A few days ago, the column recalled that the reader, as far as Afghanistan is concerned, has always been well informed in recent years. The expected scenario, even “unexpected” for some, happened. A novelty, even, just a little of the speed of events.
The harrowing images of Kabul have already traveled the world. Desperate people falling from the fuselage of planes after trying to hold on to a thread of hope. Thousands of people trying to flee the country while the new Afghan leaders, the old Taliban, broadcast from the presidential palace. Unfortunately, this only means that new crises will come in the near and distant future.
The most intense of these is the humanitarian crisis. The current population of Afghanistan is almost double the population of 2001, when the NATO intervention, led by the US and authorized by the UN Security Council. Part of this population growth is precisely due to the fact that hundreds of thousands of Afghans who had fled the Taliban decided to return to their country after the fall of the first emirate. The last twenty years have seen advances in various aspects of Afghan society, even with an intermittent civil war. It is now safe to say that a sizable portion of Afghanistan’s 39 million people do not want to live under the Taliban.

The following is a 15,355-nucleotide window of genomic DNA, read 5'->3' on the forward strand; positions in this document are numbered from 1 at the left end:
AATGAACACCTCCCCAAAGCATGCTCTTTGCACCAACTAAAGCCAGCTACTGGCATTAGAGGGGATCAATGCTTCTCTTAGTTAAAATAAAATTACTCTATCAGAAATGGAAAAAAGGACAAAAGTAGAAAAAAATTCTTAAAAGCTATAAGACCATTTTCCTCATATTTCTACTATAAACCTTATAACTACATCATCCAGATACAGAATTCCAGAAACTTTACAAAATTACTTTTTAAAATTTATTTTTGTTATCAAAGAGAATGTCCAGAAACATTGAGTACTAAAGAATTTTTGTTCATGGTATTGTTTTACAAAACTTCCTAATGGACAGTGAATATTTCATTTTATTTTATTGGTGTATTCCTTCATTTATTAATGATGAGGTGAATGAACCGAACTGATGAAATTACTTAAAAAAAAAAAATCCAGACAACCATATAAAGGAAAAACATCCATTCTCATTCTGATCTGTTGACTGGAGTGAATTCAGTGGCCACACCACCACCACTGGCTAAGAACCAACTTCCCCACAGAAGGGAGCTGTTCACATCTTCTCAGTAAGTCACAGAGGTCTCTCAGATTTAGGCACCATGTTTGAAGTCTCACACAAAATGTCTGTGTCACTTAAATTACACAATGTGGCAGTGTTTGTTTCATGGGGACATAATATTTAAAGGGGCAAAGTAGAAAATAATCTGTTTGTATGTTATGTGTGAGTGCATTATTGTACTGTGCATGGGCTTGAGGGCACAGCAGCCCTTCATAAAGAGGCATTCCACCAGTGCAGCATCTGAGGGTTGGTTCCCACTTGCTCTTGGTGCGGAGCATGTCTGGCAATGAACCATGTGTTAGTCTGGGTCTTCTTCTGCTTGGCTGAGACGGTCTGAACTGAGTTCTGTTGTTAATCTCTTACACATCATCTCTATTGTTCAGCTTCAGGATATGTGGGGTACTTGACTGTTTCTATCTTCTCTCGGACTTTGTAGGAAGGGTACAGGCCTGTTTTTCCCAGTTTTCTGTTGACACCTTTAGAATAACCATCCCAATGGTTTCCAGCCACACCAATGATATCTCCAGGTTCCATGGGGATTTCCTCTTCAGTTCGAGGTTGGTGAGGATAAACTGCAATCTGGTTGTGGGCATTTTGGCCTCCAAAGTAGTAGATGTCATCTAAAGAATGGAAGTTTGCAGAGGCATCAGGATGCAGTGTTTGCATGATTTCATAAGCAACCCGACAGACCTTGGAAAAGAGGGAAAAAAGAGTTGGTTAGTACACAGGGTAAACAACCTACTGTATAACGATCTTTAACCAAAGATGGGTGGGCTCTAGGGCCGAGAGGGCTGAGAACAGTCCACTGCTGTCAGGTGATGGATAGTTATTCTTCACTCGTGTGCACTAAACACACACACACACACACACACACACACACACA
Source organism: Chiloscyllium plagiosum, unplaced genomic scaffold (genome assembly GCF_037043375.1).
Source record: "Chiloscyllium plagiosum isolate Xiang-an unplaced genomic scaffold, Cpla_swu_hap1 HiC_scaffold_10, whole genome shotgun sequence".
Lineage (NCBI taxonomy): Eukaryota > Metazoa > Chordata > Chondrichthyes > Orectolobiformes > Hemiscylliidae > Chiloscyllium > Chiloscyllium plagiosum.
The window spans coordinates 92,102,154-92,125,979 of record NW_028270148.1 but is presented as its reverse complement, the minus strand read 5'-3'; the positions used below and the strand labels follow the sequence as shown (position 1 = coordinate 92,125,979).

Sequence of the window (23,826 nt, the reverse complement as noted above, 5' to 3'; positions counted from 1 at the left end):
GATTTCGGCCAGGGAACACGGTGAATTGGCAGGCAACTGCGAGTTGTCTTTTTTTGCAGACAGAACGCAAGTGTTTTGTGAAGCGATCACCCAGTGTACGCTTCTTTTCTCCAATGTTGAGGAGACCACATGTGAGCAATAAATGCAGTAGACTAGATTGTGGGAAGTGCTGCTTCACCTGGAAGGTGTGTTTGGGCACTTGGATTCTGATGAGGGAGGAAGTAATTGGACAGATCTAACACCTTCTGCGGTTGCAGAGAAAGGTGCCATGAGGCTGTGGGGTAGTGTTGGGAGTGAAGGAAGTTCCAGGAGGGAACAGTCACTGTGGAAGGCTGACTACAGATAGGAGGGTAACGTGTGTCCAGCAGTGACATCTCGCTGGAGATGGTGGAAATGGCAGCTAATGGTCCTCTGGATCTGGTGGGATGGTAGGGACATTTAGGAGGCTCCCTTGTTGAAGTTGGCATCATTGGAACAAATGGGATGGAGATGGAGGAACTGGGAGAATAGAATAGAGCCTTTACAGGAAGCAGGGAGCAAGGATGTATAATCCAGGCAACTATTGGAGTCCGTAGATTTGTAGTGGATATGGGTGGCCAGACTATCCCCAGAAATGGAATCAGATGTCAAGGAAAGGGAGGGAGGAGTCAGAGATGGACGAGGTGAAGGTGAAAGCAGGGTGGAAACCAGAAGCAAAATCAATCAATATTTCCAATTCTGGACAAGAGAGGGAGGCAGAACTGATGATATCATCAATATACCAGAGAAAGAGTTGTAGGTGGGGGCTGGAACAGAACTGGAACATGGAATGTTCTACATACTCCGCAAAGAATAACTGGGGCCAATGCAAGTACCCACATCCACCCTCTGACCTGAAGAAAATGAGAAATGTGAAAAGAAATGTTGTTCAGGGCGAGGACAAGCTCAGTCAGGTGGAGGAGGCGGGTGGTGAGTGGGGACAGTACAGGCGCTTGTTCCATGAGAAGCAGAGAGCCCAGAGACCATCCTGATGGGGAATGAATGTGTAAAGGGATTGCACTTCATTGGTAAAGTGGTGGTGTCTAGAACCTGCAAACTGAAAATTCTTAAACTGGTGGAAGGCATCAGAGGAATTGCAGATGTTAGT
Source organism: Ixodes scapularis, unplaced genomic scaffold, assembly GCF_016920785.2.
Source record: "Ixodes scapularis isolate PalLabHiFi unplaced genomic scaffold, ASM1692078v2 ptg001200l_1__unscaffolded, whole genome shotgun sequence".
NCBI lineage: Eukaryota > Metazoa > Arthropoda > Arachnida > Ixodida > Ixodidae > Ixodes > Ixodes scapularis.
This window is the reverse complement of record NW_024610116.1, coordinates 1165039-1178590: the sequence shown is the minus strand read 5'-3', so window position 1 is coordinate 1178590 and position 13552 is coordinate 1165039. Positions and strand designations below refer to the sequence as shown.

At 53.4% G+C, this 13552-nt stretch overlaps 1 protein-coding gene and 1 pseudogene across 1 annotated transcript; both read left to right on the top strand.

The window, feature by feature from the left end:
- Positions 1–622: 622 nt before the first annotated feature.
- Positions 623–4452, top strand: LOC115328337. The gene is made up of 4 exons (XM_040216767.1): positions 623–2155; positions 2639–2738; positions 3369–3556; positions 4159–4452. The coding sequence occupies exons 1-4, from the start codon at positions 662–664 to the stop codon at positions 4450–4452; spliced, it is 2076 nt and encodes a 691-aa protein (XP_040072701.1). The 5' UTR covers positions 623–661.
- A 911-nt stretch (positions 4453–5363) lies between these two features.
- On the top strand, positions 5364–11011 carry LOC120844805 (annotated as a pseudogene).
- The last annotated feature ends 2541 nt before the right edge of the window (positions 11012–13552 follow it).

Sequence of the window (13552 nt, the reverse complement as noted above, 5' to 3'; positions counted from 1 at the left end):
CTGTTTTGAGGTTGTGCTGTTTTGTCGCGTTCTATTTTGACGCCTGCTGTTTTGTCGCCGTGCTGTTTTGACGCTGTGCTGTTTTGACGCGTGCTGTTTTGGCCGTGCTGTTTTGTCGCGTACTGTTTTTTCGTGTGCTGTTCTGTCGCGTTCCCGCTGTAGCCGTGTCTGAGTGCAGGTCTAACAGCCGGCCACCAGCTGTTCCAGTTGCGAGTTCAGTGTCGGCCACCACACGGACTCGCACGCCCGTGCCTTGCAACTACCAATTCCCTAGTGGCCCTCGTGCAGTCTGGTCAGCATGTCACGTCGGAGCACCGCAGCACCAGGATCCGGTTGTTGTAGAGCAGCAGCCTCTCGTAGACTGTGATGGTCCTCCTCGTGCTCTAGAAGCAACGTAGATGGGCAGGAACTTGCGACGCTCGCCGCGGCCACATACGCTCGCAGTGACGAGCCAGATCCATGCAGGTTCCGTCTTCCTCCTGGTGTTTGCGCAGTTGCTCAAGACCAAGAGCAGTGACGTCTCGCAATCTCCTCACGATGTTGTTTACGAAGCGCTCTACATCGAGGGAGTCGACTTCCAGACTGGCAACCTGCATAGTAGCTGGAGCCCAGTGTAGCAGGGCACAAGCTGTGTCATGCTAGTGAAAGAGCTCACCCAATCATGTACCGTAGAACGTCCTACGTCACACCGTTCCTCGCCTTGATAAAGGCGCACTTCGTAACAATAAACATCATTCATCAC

In the coming months we will have a few million Afghans fleeing their country. These will likely be divided into three types. A minority of those who have money and contacts will be able to go to Europe, the US or Australia. A larger group of discouraged young men, who are going to try to reach these same large centers, but on more risky and dangerous journeys. There are many reports of Afghans who arrived in Europe traveling on foot.
Finally, the families who will try to cross the nearby borders, taking their entire lives on their backs. Especially for Iran and Pakistan, countries with large Afghan communities. Even the Pashtun populations of Afghanistan and Pakistan are often confused.